Kung Pao chicken has a strong, spicy, sweet, garlicky and nutty flavor. It is a standard dish in American Chinese restaurants and is prepared by simmering chicken in a flavorful sauce made with chili peppers, garlic, soy sauce, sugar, scallions, peanuts and sometimes ginger and Szechuan peppercorns.
The dish originated in the Szechuan region of China. Over time, many variations on the recipe have been developed. The chicken in the dish can be either stir fried or deep fried. Sometimes the sauce includes Szechuan peppercorns, which are known for their mouth-numbing heat and unique fragrant flavor, but this exotic ingredient is often omitted in westernized Chinese restaurants. Westernized recipes sometimes add orange juice to the sauce for a sweet citrus flavor.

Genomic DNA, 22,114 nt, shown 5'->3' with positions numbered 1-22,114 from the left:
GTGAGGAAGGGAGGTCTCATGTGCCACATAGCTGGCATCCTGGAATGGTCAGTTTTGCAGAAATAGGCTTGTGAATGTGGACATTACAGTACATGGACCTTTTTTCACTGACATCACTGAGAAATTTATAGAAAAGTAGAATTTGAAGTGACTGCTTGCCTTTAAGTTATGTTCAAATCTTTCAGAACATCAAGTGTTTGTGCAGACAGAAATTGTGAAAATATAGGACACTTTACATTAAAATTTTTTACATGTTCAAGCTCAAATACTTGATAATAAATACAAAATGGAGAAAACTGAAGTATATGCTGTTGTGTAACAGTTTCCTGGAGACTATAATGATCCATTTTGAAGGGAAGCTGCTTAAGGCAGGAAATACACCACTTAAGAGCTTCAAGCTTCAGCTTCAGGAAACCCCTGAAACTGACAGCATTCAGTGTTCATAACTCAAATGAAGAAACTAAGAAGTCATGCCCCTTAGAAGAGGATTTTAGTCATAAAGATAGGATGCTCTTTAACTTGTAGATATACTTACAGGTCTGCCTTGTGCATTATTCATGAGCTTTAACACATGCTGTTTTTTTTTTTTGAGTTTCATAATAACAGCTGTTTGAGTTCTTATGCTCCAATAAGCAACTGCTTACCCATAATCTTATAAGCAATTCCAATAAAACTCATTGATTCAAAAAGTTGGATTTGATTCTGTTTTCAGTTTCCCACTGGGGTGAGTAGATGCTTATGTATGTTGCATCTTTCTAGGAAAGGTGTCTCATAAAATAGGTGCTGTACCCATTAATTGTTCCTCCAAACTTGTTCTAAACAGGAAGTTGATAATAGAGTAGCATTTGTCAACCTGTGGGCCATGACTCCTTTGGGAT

Kung Pao chicken is believed to be named after Ding Baozhen, a Qing Dynasty (late 19th century) official of the Szechuan region who was enamoured of the dish. He was the "Kung Pao" (also transliterated as "Gong Bao") or Palace Guardian. Because of the name's association with an imperialist figure, the dish was retitled "fast-fried chicken cubes" (hong bao ji ding) or "chicken cubes with seared chili peppers" (hu la ji ding) during China's Communist Cultural Revolution, but the name "Kung Pao/Gong Bao" came back into use in the 1980s.